Lost Books of the Bible

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Why are there lost books of the Bible?

To begin with, there are no "lost books of the Bible." These so-called "lost books" were known by the Jews in Old Testament times as well as by Christians of the New Testament era, but they were not considered inspired Scripture. Therefore, they were not included in the Bible.

Why were they not included? There are several reasons for exclusion of these books. Many of them lacked apostolic or prophetic authorship, they did not claim to be the Word of God, and they contained unbiblical concepts or serious historical inaccuracies.

However, the Roman Catholic Church did include certain books to the canon of scripture which they called the Apocrypha meaning "hidden." They were written by the Jews between 300 and 100 B.C., and the Catholic Church felt they should be included because they consider them inspired. The Apocrypha was contained in the Greek scrolls probably available during Jesus' lifetime, but were not considered a part of the Scriptures. The Apocrypha was included in the Bible until the 1500s, but Martin Luther objected, and decided not to include it in his German version of the Bible.

There are, however, books available that have collections of the "Lost Gospels" and of other "Epistles" that are not found in our Bibles today. Why?

Before the Bible became the book we know of today, there was an official collection of books recognized by the church which were called scrolls (the form of binding used for all writings including books like the Gospels and less formal writings like letters and Epistles). They were very expensive to duplicate, and they were also produced by hand so the early churches shared resources with each other. Therefore, the scrolls were freely circulated among the churches, but concerns arose among the churches that letters and books containing less than Christian ideals were being circulated. So, in 397, the Council of Carthage adopted an official canon of books that were considered to be "in" and books that were to be considered "out." So, now, we have the official Bible of today with 66 books with an addition of the 14 books of the Apocrypha.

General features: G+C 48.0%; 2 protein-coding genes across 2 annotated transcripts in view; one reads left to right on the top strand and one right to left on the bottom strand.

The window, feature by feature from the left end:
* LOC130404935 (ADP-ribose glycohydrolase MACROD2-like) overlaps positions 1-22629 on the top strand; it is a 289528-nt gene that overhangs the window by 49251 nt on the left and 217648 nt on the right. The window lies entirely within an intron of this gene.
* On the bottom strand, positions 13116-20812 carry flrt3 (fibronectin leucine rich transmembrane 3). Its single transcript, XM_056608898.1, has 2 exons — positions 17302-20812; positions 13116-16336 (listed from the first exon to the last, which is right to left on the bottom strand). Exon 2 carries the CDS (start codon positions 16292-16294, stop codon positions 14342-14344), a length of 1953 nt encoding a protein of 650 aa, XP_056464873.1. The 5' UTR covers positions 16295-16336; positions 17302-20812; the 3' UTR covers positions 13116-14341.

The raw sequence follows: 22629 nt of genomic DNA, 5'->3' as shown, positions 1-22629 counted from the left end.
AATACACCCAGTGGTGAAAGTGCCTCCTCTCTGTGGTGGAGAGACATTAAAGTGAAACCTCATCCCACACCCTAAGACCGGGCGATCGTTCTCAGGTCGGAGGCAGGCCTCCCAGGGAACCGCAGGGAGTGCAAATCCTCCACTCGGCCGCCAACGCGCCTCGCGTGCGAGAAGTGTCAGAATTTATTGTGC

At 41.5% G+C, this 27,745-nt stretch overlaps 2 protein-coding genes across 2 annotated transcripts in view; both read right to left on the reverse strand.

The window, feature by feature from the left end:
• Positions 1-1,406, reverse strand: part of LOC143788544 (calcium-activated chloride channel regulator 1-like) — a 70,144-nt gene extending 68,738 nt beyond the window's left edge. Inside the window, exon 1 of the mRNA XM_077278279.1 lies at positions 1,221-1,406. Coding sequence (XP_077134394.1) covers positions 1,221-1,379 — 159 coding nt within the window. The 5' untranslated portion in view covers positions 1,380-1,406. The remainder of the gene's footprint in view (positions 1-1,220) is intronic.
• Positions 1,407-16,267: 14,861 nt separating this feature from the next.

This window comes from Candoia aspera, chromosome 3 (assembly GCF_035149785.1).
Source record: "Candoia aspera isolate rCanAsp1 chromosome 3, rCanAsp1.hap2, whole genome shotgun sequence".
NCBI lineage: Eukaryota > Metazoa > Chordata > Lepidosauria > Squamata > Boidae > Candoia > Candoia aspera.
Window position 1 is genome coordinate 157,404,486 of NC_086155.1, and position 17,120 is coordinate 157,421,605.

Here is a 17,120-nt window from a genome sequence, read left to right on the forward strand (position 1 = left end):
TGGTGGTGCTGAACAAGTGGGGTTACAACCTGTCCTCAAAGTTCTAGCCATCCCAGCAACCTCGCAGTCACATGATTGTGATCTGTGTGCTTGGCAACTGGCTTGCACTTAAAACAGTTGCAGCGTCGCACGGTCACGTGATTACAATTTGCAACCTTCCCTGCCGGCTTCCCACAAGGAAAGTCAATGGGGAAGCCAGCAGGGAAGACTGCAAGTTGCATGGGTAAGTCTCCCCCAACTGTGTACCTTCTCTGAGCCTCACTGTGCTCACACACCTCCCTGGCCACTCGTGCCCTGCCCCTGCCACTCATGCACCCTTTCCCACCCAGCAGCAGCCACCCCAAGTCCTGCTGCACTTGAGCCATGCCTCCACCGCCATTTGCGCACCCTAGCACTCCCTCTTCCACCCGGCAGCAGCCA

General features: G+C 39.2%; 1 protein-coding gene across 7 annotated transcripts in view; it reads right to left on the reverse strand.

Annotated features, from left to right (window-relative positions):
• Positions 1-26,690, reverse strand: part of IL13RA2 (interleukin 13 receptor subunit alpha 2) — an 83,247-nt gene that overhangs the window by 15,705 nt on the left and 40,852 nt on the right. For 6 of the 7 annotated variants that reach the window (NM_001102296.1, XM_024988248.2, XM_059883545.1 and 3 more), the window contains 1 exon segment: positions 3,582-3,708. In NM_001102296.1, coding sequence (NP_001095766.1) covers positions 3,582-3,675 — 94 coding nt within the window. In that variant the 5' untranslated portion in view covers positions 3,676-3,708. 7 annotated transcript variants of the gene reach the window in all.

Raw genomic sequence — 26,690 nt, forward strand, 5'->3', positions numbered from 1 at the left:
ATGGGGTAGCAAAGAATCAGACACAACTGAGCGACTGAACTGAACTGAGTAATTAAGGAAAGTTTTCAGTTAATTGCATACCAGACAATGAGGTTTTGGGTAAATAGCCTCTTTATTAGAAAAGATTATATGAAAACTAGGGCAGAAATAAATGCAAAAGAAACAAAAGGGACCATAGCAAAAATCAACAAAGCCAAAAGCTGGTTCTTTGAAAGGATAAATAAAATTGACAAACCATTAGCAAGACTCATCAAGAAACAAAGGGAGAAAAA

There is also discussion that the so-called "lost books" of the Bible refers to ancient Israelite books that are not really "lost" because we know of their existence as they are mentioned in the Bible. They are just a scriptural sidelight. There are 54 biblical passages that cite 20 different titles of "lost books," but scholars believe these titles are just duplicates.

When we think of the Bible which is to be the inspired Word of God, we cannot believe that this book would not be complete. We know the Spirit of God worked through man who wrote the Bible, so we conclude man makes mistakes. Yes, mistakes are possible, but not mandatory. Human beings can and do produce writings with NO errors. Divine inspiration solves that problem of human involvement as God insures the results so it doesn't make any difference who does the writing.

It is also theorized that since man produced the Scriptures, then the Bible is not the Word of God. It is made up of beliefs of the early church leaders, therefore, since they rejected certain books as unrepresentative of their beliefs and did not represent their point of view then they have the final word on what is included. Any books they rejected were never part of their Bible to begin with so the definition of "lost books" is not defined correctly. The early church had within its authority to reject as non-canonical certain books, but they are not lost; merely discarded.

Archaeology has discovered many manuscripts that are most valuable and significant, but while they are noteworthy and wonderful pieces of literature, they are not lost books of the Bible.



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